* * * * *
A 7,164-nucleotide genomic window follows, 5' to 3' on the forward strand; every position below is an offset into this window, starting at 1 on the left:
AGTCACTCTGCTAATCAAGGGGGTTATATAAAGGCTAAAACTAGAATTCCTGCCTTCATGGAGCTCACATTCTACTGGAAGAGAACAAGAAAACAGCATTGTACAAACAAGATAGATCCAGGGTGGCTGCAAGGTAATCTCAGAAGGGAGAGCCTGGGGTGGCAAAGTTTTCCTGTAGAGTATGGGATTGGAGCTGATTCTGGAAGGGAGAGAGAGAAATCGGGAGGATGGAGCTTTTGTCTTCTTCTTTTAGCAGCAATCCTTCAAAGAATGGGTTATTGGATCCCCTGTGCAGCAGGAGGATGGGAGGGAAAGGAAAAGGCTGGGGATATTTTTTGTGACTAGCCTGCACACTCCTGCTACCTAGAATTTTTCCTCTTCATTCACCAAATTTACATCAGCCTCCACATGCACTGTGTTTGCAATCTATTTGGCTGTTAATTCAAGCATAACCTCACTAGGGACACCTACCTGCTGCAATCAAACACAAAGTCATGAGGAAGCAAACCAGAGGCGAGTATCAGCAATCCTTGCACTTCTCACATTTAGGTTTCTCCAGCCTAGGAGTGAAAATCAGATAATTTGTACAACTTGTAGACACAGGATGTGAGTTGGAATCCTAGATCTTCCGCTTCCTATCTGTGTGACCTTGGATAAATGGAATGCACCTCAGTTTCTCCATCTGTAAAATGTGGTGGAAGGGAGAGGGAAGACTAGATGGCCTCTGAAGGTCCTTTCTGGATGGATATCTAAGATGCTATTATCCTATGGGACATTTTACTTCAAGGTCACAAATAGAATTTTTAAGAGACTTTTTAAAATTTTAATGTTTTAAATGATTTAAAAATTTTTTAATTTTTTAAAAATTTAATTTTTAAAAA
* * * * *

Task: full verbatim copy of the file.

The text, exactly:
A 7,164-nucleotide genomic window follows, 5' to 3' on the forward strand; every position below is an offset into this window, starting at 1 on the left:
AGTCACTCTGCTAATCAAGGGGGTTATATAAAGGCTAAAACTAGAATTCCTGCCTTCATGGAGCTCACATTCTACTGGAAGAGAACAAGAAAACAGCATTGTACAAACAAGATAGATCCAGGGTGGCTGCAAGGTAATCTCAGAAGGGAGAGCCTGGGGTGGCAAAGTTTTCCTGTAGAGTATGGGATTGGAGCTGATTCTGGAAGGGAGAGAGAGAAATCGGGAGGATGGAGCTTTTGTCTTCTTCTTTTAGCAGCAATCCTTCAAAGAATGGGTTATTGGATCCCCTGTGCAGCAGGAGGATGGGAGGGAAAGGAAAAGGCTGGGGATATTTTTTGTGACTAGCCTGCACACTCCTGCTACCTAGAATTTTTCCTCTTCATTCACCAAATTTACATCAGCCTCCACATGCACTGTGTTTGCAATCTATTTGGCTGTTAATTCAAGCATAACCTCACTAGGGACACCTACCTGCTGCAATCAAACACAAAGTCATGAGGAAGCAAACCAGAGGCGAGTATCAGCAATCCTTGCACTTCTCACATTTAGGTTTCTCCAGCCTAGGAGTGAAAATCAGATAATTTGTACAACTTGTAGACACAGGATGTGAGTTGGAATCCTAGATCTTCCGCTTCCTATCTGTGTGACCTTGGATAAATGGAATGCACCTCAGTTTCTCCATCTGTAAAATGTGGTGGAAGGGAGAGGGAAGACTAGATGGCCTCTGAAGGTCCTTTCTGGATGGATATCTAAGATGCTATTATCCTATGGGACATTTTACTTCAAGGTCACAAATAGAATTTTTAAGAGACTTTTTAAAATTTTAATGTTTTAAATGATTTAAAAATTTTTTAATTTTTTAAAAATTTAATTTTTAAAAA